succession planning: Planning a departure: Here’s how MSMEs can master an in-house succession plan – The Economic Times–26.04.2018

While the ancients propagate our earthly departure as the only truth, we live and act as immortals. The same holds true in the corporate world. While exit dates are either preset or, in case of MSME promoters, pre-ordained by certain happenings, the passing of the baton is still a rushed act, and the success of the transfer is usually driven more by luck than any planning. Why leave decades of hard work to luck? Is there a right time to plan your succession? What are the critical steps involved?

Let me take up these with the MSME segment in perspective.

Experience shows that at around the age of 50 years most promoters find themselves at a crossroad – Can I do something different? My friend sold his business and is living his passion, can I? I need to really start looking after my health, is it time the next generation took over? The questions may vary but the issue is about moving on.

I can never emphasize enough on the importance of this introspection. If these questions are popping up often, it is wise to start planning your moves, for these, if unattended, could make you lethargic and affect your business. Best to step down in style. Remember, succession is not about giving up – it is about paving the path for your legacy to continue.

Once the desire to move on is clear, the choices are: passing it to the family, bringing in the professional cavalry or selling out. The last option is a whole chapter, with its own set of intricate issues to consider, like valuing your business,promoter involvement, etc. That will be another article.With focus on succession, the question is when and how? We don’t want the business to crumble.

When I talk to MSME promoters/owners about the importance of planning, they initially shrug it away by highlighting their success on “gut calls” that is, till I take them through all their major “gut calls” and show them their actual strategy which they somehow prefer attributing to the gut. Planning a departure, full or phased out, is the most important strategy you will undertake, other than your initiation into the business.

Normally, planning 5 years prior to “full departure” is ideal. Of course, it depends on whether you really wish for a full exit,retaining “board control” or retaining “some areas of involvement”. Whatever your decision, involve your family and key management in the initial thought process. It is important to know your talent pool, and that to objectively. Even within a family,the skills you need, and the skills each carries, need to be matched. In the final distribution of power, everyone cannot be equal.

There will be differences and it is better that you accept it and be forceful in your views or else suffer later. Most importantly, identify your leak points, that is, people who will necessarily leave. Your successor needs to be empowered with the right people who compliment his or her skills. It is advisable to take outside help at this stage, preferably consultants who have experience and can help untangle familial knots.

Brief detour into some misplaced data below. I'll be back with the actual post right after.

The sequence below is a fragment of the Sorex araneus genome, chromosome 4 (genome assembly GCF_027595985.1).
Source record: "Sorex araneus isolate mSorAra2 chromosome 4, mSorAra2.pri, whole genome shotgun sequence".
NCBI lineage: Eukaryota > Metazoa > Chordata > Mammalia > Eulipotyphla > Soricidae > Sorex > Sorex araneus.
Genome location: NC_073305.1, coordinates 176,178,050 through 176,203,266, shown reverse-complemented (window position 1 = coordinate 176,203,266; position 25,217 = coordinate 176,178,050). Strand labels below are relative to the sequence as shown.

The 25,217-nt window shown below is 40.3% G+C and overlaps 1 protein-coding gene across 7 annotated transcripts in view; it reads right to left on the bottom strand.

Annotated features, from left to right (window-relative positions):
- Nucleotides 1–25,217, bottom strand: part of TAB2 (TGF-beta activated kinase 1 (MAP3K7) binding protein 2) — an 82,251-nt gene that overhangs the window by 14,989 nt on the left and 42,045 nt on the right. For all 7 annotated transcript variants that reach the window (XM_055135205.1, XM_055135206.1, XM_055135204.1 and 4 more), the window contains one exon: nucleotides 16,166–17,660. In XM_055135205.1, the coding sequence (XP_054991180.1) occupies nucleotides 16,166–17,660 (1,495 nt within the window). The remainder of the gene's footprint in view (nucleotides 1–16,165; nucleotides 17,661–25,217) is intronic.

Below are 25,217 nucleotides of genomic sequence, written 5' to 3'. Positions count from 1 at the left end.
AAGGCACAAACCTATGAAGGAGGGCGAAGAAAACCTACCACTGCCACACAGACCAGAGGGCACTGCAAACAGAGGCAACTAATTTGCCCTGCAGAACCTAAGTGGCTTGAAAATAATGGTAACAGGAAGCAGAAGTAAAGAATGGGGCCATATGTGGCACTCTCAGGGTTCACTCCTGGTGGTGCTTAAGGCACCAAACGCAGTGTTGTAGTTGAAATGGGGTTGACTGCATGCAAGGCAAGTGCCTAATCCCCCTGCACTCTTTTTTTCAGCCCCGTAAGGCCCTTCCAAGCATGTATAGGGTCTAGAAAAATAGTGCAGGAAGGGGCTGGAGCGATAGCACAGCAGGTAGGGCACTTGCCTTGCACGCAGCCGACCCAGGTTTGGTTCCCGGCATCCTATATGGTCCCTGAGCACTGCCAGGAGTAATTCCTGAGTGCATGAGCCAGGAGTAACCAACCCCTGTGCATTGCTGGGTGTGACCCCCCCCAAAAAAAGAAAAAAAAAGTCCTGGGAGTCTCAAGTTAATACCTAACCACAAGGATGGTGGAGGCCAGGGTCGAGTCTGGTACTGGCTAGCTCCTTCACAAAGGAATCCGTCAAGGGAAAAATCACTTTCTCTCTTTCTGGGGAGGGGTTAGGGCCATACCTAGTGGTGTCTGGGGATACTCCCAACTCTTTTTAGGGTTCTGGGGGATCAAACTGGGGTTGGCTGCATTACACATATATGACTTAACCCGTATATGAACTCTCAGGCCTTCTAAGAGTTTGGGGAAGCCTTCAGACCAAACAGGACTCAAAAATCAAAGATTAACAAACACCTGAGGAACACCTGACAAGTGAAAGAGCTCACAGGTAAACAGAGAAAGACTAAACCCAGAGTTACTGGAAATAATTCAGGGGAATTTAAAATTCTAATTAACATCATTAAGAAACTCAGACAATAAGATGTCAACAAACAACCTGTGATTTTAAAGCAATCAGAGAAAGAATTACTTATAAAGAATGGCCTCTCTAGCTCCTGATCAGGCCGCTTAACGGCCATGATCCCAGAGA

With this in motion, it will be wise to get your house in order. Don’t forget, you got it up and running and you know everything there is to know about your business. The next guy does not and is unlikely to have such a deep insight. You need to break it down into segments – are your regulatory compliances up to speed? Get them cleaned up. Get your vendor management and supply management smoothened out. Remove the clutter. You should be in position to handover or retain the critical aspects here. The same would apply to your customers and clients.

Many outgoing promoters keep one critical area with themselves – key accounts. A good integrated software, if not already in place, could be your Messiah for all of the above. This is the stage when your choice of exit matters as this is when you define the powers invested in the CEO. Then comes the creation of a formal board of directors to balance the CEO.

The Board composition really depends on whether you will remain involved or be a mere shareholder. Balancing the board with family members is useful. The Independent board members (non-family) should have the level of experience you need and be people you trust, but not be stooges.

Define the selection criteria, powers, duty and duration. You will need to carve out a whole new governance mechanism, much of it will replace the Articles of Association of your firm.This will also be the point where you plan how your shareholding is settled and put in place family controls and asset management. These are normally done through tax efficient trust(s).

Sometimes, when succession is not an option, but a phased exit is, it could be useful to bring in a strategic partner to share responsibilities. A well-known brand could also enhance image and revenues, and thus make you eventual parting sweeter. Like I said, sell out is a whole new area and one should delve into it separately.

Succession planning cannot be a “gut call”. Plan it well. Many studies have shown that an unplanned succession results in expensive exits, sometimes as much as 10 times the remuneration of the departing CEO! Infosys is a very public case in point. Studies also show that organic in-house successions have a 70-80% success rate. European family businesses have mastered this and thrived. It is time that Indian MSMEs did too.

The writer is a Director with Corporate Catalyst (India) Pvt Ltd ( He can be reached at

(Disclaimer: The opinions expressed in this column are that of the writer. The facts and opinions expressed here do not reflect the views of

via succession planning: Planning a departure: Here’s how MSMEs can master an in-house succession plan – The Economic Times

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